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Nanjing, China

Xia T.,Nankai University | Fortner J.D.,Washington University in St. Louis | Zhu D.,Nanjing UniversityJiangsu | Qi Z.,Nankai University | Chen W.,Nankai University
Environmental Science and Technology | Year: 2015

We describe how the reduction of graphene oxide (GO) via environmentally relevant pathways affects its transport behavior in porous media. A pair of sulfide-reduced GOs (RGOs), prepared by reducing 10 mg/L GO with 0.1 mM Na2S for 3 and 5 days, respectively, exhibited lower mobility than did parent GO in saturated quartz sand. Interestingly, decreased mobility cannot simply be attributed to the increased hydrophobicity and aggregation upon GO reduction because the retention mechanisms of RGOs were highly cation-dependent. In the presence of Na+ (a representative monovalent cation), the main retention mechanism was deposition in the secondary energy minimum. However, in the presence of Ca2+ (a model divalent cation), cation bridging between RGO and sand grains became the most predominant retention mechanism; this was because sulfide reduction markedly increased the amount of hydroxyl groups (a strong metal-complexing moiety) on GO. When Na+ was the background cation, increasing pH (which increased the accumulation of large hydrated Na+ ions on grain surface) and the presence of Suwannee River humic acid (SRHA) significantly enhanced the transport of RGO, mainly due to steric hindrance. However, pH and SRHA had little effect when Ca2+ was the background cation because neither affected the extent of cation bridging that controlled particle retention. These findings highlight the significance of abiotic transformations on the fate and transport of GO in aqueous systems. © 2015 American Chemical Society. Source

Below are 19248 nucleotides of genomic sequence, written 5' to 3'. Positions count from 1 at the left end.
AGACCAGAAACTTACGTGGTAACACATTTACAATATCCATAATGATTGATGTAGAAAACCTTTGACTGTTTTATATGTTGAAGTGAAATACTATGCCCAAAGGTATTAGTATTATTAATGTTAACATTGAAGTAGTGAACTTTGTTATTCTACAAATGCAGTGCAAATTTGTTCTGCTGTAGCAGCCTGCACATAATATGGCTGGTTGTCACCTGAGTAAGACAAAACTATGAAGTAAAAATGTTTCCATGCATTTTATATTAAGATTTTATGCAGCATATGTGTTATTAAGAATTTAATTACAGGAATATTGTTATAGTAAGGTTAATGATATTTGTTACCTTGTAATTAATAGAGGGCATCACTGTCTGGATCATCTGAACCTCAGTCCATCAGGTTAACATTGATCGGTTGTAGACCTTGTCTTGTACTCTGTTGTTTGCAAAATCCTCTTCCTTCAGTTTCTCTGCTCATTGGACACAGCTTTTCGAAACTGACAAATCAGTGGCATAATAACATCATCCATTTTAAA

Rui Q.-Q.,Nanjing University of Technology | Zhou Y.,Nanjing University of Technology | Fang Y.,Nanjing University of Technology | Yao C.,Nanjing University of Technology | Yao C.,Nanjing UniversityJiangsu
Spectrochimica Acta - Part A: Molecular and Biomolecular Spectroscopy | Year: 2016

Two new rhodamine B-based fluorescent probes PyRbS and PyRbO containing pyrene moiety were designed and synthesized. Both of the probes showed colorimetric and fluorometric sensing abilities for Hg2+ with high selectivity over other metal ions. The binding analysis using Job's plot suggested 1:1 stoichiometry for the complexes formed for Hg2+. Compared with PyRbO, the PyRbS showed higher selectivity and sensitivity due to the thiophilic property of Hg2+ ion. The PyRbS exhibited the linear fluorescence quenching to Hg2+ in the range of 0.3 to 4.8 μM (λex = 365 nm) and 0.3 to 5.4 μM (λex = 515 nm), and the detection limit was 0.72 μM. Moreover, ratiometric changes of PyRbS with Hg2+ in absorption spectrum were observed, which could not be obtained in the combination of PyRbO with Hg2+. In addition, the methyl thiazolyl tetrazolium (MTT) assay demonstrated that RbPyS had low cytotoxicity and was successfully used to monitor intracellular Hg2+ levels in living cells. © 2016 Elsevier B.V. All rights reserved. Source

Kumar K.V.,Queen Mary, University of London | Preuss K.,Queen Mary, University of London | Lu L.,Nanjing UniversityJiangsu | Guo Z.X.,University College London | Titirici M.M.,Queen Mary, University of London
Journal of Physical Chemistry C | Year: 2015